Title:
ADAPTIVE GOP STRUCTURE IN VIDEO STREAMING
Kind Code:
A1


Abstract:
This system adaptively assigns picture types used for temporal compression to frames of streaming video at the input. Based on threshold testing of two metrics that are measures of distance between the frames at the input, a frame may be assigned to be compressed as an I, P, or B frame or be skipped over by the system without being coded at all.



Inventors:
Tian, Tao (San Diego, CA, US)
Raveendran, Vijayalakshmi R. (San Diego, CA, US)
Application Number:
11/538023
Publication Date:
07/26/2007
Filing Date:
10/02/2006
Assignee:
QUALCOMM INCORPORATED (5775 Morehouse Drive, San Diego, CA, US)
Primary Class:
Other Classes:
348/700, 348/E7.015, 375/E7.146, 375/E7.151, 375/E7.161, 375/E7.165, 375/E7.181, 375/E7.191, 375/E7.192
International Classes:
H04N7/12; H04N5/14; H04N5/44
View Patent Images:



Primary Examiner:
PONTIUS, JAMES M
Attorney, Agent or Firm:
QUALCOMM INCORPORATED (5775 MOREHOUSE DR., SAN DIEGO, CA, 92121, US)
Claims:
What is claimed is:

1. A method of encoding video frames comprising: determining at least one metric indicative of a difference between a selected video frame and at least one adjacent video frame, wherein the determination is based on motion information associated with the adjacent video frame; and adaptively assigning an encoding method to the selected video frame based on the determined metric.

2. The method of claim 1, further comprising encoding the selected frame as an I, B, or P frame based on the assigned encoding method.

3. The method of claim 1, wherein the assigned encoding method comprises skipping the encoding of the selected frame.

4. The method of claim 1, further comprising comparing the metric with at least one threshold, wherein the encoding method assigned to the selected video frame is determined on the basis of the comparison.

5. The method of claim 4, wherein the threshold is determined by simulation.

6. The method of claim 4, wherein the threshold is indicative of a scene change.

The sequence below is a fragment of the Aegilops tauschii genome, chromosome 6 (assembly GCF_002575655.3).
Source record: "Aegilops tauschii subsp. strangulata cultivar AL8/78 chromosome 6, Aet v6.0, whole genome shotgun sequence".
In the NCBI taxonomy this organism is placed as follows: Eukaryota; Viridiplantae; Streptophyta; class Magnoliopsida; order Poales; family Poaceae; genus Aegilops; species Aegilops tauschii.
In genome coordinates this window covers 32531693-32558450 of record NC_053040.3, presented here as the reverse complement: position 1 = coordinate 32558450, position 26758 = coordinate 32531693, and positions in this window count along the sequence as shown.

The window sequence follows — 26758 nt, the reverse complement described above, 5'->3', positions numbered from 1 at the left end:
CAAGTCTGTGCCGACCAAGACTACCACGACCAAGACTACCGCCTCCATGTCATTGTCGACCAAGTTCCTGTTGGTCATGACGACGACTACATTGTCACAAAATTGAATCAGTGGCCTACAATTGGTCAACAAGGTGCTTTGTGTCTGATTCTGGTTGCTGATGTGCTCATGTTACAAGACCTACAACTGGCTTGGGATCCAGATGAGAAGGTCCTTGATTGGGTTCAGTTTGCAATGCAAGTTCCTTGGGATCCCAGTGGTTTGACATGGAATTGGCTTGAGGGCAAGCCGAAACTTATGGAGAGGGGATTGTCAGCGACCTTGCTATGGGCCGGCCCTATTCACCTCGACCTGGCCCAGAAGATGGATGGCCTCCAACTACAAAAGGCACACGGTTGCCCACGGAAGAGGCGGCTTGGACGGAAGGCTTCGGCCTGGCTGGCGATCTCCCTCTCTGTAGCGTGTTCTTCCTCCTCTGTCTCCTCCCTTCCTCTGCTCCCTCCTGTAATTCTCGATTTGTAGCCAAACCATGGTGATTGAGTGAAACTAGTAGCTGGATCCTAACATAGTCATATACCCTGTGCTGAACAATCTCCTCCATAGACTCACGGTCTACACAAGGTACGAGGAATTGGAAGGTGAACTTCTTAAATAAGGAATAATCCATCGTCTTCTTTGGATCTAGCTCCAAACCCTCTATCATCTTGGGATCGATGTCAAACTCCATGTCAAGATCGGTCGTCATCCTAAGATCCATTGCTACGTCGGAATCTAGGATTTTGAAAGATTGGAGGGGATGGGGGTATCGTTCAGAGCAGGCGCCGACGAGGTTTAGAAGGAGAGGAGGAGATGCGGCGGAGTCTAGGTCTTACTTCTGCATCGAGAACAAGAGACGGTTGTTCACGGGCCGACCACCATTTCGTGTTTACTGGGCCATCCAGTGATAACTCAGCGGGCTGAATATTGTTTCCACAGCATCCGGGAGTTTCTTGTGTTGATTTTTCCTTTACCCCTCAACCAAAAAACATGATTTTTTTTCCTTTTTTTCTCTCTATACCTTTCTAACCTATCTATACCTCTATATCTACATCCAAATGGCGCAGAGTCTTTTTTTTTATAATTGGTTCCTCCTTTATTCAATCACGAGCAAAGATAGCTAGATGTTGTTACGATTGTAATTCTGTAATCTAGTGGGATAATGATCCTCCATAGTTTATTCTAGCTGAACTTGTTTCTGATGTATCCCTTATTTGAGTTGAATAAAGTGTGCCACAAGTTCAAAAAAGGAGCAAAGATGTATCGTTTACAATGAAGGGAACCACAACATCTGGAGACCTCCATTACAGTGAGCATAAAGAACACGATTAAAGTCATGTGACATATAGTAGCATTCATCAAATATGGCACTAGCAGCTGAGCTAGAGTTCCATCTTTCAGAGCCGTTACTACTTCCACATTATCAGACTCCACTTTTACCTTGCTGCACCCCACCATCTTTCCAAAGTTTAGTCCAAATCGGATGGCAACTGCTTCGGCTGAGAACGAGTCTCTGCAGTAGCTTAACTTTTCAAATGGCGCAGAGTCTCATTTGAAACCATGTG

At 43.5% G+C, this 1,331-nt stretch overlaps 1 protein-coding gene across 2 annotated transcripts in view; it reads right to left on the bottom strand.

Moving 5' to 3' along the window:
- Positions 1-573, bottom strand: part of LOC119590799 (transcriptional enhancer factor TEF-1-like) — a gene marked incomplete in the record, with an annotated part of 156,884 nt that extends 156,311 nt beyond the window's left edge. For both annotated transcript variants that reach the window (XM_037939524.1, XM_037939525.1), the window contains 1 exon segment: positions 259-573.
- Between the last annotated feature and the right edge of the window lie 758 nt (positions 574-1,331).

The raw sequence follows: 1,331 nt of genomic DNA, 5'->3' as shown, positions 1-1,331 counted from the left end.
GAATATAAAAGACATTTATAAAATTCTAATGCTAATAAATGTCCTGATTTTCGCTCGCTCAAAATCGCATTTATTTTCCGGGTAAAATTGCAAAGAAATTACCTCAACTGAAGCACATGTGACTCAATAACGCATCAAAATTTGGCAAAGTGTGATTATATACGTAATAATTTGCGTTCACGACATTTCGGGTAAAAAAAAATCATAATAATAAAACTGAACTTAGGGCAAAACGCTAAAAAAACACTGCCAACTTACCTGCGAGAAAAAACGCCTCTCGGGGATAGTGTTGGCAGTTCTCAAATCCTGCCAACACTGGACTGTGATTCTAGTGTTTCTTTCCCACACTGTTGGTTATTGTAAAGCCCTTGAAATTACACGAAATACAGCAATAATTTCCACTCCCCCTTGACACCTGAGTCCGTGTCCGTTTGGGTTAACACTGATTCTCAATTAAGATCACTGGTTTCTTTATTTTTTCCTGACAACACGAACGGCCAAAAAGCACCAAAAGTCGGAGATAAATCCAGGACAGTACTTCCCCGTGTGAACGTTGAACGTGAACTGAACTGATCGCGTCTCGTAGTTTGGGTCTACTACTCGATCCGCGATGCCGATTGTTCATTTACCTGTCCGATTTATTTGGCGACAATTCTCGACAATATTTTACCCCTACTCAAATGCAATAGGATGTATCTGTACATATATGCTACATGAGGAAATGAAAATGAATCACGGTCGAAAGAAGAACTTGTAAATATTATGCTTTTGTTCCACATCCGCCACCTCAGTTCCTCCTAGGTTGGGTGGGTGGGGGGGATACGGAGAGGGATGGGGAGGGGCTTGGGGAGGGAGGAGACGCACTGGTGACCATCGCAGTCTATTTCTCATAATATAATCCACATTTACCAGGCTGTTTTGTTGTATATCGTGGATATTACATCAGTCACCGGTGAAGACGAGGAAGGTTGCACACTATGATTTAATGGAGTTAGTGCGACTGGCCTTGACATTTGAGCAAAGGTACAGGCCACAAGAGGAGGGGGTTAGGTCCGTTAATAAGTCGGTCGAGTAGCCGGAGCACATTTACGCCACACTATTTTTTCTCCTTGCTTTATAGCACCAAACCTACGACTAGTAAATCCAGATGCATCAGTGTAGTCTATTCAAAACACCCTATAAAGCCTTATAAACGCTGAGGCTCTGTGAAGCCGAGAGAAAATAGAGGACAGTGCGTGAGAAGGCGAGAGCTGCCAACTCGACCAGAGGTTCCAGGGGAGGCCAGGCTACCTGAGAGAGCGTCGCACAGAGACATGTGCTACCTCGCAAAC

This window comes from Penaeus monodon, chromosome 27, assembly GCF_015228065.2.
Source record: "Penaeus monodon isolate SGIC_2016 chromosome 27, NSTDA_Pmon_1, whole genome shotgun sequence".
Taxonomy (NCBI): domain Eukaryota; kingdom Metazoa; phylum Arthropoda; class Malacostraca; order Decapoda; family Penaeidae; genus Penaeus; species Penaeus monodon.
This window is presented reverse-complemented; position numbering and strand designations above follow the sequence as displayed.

7. The method of claim 4, further comprising: determining whether the metric exceeds the threshold; and encoding the selected frame in an I frame format if the metric exceeds the threshold.

8. The method of claim 7, wherein the metric is set to zero if the selected frame is encoded in the I frame format.

9. The method of claim 4, wherein the encoding method assigned to the selected frame comprises skipping encoding of the selected frame if the threshold is larger than the metric in every comparison.

10. An apparatus for encoding video frames, comprising: a metrics module for determining at least one metric indicative of a difference between a selected video frame and at least one adjacent frame, said metric based on motion information; and a decision module that adaptively assigns an encoding method to the selected video frame based on the determined metric.

11. The apparatus of claim 10, wherein the decision module's encoding methods comprise encoding the selected frame as an I, B, or P frame based on the assigned encoding method.

12. The apparatus of claim 10, wherein the decision module's assigned encoding method comprises skipping the encoding of the selected frame.

13. The apparatus of claim 10, wherein the decision module further comprises comparing at least one of the metrics with at least one threshold to select one of the encoding methods.

14. The apparatus of claim 13, wherein the metrics module sets the metric to zero if the selected frame is encoded in the I frame format.

15. The apparatus of claim 13, wherein the decision module uses at least one threshold that is indicative of a scene change.

16. The apparatus of claim 13, wherein the decision module skips the encoding of the selected frame if the threshold is larger than the metric in every comparison.

17. An apparatus for encoding video frames, comprising: means for determining at least one metric indicative of a difference between a selected frame and at least one adjacent frame, said determination based on motion information associated with the adjacent video frame; and means for adaptively assigning an encoding method to the selected video frame based on the determined metric.

18. The apparatus of claim 17, wherein the means for assigning the encoding method comprises encoding the selected frame as an I, B, or P frame based on the assigned encoding method.

19. The apparatus of claim 17, wherein the means for assigning the encoding method comprises skipping the encoding of the selected frame.

20. The apparatus of claim 17, wherein the means for adaptively assigning an encoding method further comprises comparing the metric with the at least one threshold and assigning the encoding method to the selected video frame on the basis of that comparison.

21. The apparatus of claim 18, wherein at least one of the metrics is set to zero if the selected frame is encoded as an I frame.